NEWARK, NJ - OCTOBER 13: A United Airlines plan at Newark Liberty International Airport
A United Airlines airplane makes its way to a gate in front of the skykine of New York City at Newark Liberty Airport on October 13, 2018 in Newark, New Jersey.
By Gina Martinez
July 3, 2019

United Airlines has issued an apology to the family of a 14-year-old boy who was mistakenly put on a flight to Germany instead of Sweden.

Brenda Berg of Raleigh, N.C., tweeted that she paid United Airlines to accompany her son Anton during his layover at Newark Liberty International Airport (EWR) on Sunday. Berg also tweeted that the teen was set to board a Scandinavian Airlines (SAS) flight headed to Stockholm Arlanda Airport (ARN), but instead ended up on a plane that was traveling to Germany’s Düsseldorf Airport (DUR).

According to United Airlines, the representative escorted Anton to his SAS flight that was originally located in EWR’s Terminal B. Instead, Anton boarded a Eurowings flight that was instead occupying the gate. The plane was fully boarded and ready to take off but when the staff was alerted of the error, the plane returned to the gate.

In a statement to TIME, United says it apologizes for the incident.

“The safety and well-being of all of our customers is our top priority, and we have been in contact with the young man’s family to confirm his safety and to apologize for this issue.”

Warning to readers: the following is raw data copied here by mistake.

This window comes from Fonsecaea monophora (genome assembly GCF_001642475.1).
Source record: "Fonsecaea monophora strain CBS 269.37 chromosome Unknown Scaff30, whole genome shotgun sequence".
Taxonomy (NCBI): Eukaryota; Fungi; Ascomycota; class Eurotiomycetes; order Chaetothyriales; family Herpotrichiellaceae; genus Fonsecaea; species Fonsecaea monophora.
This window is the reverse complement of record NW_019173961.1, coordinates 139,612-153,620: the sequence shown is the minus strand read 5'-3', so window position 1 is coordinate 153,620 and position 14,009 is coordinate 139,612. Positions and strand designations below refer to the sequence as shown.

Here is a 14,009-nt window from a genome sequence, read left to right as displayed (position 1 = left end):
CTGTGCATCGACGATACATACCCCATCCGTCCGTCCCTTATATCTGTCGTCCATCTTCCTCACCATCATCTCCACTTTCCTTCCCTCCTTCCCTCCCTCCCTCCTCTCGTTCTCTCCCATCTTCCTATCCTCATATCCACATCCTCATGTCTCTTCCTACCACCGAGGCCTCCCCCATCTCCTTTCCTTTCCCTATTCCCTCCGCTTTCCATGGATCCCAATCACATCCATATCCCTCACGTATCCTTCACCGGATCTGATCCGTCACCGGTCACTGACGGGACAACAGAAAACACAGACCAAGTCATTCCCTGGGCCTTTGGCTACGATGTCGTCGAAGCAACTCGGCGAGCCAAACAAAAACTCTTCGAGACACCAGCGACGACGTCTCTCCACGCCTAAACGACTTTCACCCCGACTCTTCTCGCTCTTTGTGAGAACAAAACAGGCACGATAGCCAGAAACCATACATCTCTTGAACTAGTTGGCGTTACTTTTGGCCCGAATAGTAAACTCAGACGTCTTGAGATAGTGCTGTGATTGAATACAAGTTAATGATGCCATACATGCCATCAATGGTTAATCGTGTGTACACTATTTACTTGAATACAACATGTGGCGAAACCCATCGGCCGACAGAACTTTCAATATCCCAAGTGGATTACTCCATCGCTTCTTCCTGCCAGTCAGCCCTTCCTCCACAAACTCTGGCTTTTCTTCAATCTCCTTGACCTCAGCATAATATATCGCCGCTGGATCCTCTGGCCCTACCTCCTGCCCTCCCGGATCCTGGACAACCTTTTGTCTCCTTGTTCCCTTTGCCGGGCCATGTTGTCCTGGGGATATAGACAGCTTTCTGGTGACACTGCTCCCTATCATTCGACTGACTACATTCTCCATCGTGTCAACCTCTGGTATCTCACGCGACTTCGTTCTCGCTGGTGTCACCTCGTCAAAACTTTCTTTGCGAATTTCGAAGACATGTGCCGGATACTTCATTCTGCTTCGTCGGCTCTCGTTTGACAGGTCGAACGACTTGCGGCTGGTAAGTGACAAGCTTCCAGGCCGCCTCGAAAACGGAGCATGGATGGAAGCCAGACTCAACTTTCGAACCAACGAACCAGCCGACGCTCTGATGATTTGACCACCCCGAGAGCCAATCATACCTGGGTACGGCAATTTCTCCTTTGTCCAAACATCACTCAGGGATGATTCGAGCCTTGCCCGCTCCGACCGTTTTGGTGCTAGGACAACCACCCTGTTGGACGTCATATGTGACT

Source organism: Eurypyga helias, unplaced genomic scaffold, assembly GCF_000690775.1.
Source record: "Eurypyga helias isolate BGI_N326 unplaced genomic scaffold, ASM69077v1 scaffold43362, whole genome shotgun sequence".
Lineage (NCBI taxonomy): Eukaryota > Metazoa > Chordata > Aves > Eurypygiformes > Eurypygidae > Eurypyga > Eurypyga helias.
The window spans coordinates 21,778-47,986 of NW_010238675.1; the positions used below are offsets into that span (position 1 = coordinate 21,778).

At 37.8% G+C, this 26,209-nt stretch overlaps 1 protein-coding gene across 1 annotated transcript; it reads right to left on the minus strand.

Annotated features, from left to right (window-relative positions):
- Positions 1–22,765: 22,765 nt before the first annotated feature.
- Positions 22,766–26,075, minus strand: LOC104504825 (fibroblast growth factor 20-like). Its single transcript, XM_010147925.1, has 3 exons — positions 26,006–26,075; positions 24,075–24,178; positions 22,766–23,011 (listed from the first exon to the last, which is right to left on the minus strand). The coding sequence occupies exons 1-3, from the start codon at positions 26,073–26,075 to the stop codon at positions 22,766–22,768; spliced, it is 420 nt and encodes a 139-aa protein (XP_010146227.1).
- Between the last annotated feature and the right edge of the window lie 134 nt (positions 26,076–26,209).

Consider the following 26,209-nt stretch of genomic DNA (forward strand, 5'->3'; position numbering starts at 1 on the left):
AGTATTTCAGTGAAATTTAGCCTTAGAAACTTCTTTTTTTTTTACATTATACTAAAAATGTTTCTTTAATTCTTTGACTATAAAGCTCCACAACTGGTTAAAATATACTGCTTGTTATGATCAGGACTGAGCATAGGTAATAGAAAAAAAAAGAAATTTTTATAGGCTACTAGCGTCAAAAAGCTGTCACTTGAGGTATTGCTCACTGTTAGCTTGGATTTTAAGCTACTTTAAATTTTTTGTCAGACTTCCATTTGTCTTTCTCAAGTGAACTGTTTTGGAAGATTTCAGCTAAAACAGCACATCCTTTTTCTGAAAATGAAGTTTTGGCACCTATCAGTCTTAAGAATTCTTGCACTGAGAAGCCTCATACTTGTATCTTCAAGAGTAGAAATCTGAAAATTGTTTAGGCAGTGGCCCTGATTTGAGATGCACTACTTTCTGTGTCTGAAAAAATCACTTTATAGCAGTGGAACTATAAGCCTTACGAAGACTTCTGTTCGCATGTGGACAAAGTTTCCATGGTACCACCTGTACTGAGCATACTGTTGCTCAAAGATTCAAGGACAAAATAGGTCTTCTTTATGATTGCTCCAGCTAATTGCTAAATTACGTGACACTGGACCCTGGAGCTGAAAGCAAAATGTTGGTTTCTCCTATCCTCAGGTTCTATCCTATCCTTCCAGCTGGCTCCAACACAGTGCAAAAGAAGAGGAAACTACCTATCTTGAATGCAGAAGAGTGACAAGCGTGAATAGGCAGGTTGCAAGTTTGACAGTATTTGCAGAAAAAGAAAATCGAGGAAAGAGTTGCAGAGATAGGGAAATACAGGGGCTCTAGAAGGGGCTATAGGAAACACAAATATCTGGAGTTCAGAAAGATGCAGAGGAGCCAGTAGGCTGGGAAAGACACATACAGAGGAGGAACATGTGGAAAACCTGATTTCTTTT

United said they refunded the $150 unaccompanied minor fee and will contact the family to see what else they can do for them.

United added that Eurowings is looking into how he was allowed on their flight to DUR without a boarding pass. Berg also tweeted that her son contacted her and said “I think they put me on the wrong plane and it is about to take off for Germany.”

Berg live-tweeted the incident, tagging both United Airlines and Scandinavian Airlines in an effort to get her son off the plane before it took off.

“Someone contact me!,” she tweeted. “Please let us know you have this under control.”

In a series of tweets after her son got off the plane, Berg complained that United was slow to respond and were not helpful. Berg claims in her tweets that Eurowings turned the plane around when it was taxiing and he was heckled by passengers. She says her son was left alone at EWR and it took five hours for him to be set up with an agent.

Anton was rebooked for a flight later that night that connected through Copenhagen, but Berg said the lack of communication with United was unacceptable.

“Warning to everyone. Never trust United with your children,” She tweeted.

The following day Berg posted an update, tweeting that her son made it safely to Sweden and is with his grandparents, noting that Anton is now “enjoying special summertime with family.”

Write to Gina Martinez at gina.martinez@time.com.

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